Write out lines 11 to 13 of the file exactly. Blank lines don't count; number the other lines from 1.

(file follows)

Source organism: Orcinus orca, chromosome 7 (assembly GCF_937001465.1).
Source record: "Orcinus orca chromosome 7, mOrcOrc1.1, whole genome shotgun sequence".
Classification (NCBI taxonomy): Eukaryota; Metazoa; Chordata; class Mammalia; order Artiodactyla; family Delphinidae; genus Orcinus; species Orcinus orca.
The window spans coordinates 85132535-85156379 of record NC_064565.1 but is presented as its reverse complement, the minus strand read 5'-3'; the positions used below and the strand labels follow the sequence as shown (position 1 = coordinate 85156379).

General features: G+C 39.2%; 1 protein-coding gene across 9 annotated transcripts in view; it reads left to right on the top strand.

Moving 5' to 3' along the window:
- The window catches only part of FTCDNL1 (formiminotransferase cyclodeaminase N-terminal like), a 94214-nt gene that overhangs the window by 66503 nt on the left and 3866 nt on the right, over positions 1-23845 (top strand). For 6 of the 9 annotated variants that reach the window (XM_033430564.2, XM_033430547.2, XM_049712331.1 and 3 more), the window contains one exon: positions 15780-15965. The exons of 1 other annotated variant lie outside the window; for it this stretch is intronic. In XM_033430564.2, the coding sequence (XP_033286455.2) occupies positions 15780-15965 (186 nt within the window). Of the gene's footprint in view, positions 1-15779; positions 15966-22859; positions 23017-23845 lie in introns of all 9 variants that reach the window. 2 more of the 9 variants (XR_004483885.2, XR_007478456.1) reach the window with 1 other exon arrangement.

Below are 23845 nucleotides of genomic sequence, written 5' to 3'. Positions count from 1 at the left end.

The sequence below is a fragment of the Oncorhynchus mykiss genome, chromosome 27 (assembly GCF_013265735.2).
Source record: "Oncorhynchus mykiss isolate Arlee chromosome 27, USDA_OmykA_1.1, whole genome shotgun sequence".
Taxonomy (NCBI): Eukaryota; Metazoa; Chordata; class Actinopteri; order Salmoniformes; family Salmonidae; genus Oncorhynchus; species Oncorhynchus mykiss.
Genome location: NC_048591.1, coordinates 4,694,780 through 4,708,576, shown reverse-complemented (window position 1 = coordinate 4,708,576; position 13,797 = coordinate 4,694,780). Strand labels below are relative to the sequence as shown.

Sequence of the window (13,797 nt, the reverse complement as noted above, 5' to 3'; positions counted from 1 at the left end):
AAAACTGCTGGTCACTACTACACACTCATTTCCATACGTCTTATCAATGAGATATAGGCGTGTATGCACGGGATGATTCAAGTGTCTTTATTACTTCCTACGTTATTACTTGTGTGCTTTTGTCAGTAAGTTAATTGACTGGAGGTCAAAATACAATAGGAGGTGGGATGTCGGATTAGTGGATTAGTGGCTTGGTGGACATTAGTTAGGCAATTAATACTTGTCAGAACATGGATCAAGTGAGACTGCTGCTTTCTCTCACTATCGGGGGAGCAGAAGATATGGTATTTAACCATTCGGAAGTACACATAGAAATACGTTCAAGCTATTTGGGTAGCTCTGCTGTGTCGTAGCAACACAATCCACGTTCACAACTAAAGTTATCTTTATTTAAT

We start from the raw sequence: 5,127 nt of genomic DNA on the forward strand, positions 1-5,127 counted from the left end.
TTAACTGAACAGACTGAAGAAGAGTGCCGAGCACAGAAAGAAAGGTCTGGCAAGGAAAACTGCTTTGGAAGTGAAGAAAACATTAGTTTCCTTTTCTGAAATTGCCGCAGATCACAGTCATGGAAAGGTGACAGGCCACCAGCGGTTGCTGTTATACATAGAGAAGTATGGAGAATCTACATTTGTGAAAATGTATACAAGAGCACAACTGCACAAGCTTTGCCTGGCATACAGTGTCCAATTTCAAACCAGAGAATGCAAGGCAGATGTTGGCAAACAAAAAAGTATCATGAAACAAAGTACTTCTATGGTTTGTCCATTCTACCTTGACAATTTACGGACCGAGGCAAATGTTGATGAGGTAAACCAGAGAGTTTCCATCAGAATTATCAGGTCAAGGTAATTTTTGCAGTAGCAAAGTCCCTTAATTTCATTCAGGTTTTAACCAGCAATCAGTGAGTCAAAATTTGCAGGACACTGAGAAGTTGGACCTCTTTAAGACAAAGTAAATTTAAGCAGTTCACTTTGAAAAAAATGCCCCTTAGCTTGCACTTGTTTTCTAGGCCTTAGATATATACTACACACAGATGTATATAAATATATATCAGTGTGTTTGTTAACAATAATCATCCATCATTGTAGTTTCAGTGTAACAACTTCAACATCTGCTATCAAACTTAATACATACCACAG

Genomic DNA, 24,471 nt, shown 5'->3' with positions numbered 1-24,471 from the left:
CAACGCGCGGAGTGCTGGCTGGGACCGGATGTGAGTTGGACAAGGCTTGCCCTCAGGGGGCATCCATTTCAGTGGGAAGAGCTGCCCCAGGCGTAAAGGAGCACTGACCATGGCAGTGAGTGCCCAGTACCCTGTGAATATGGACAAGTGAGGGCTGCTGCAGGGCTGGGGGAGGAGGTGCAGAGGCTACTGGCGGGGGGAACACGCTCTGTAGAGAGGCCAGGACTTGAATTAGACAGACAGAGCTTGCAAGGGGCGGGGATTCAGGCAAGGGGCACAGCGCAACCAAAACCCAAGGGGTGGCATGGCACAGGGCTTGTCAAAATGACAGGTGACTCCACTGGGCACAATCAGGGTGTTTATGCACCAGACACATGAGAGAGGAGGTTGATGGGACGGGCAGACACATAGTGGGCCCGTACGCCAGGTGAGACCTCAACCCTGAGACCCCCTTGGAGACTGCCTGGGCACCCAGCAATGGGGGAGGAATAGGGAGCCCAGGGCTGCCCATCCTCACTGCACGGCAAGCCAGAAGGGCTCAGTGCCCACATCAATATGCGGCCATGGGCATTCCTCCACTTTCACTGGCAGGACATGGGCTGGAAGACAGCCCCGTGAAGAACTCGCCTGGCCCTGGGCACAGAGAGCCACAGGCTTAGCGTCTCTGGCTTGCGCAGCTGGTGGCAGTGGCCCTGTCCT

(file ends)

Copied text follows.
Taxonomy (NCBI): Eukaryota; Metazoa; Chordata; class Actinopteri; order Salmoniformes; family Salmonidae; genus Oncorhynchus; species Oncorhynchus mykiss.
Genome location: NC_048591.1, coordinates 4,694,780 through 4,708,576, shown reverse-complemented (window position 1 = coordinate 4,708,576; position 13,797 = coordinate 4,694,780). Strand labels below are relative to the sequence as shown.

Sequence of the window (13,797 nt, the reverse complement as noted above, 5' to 3'; positions counted from 1 at the left end):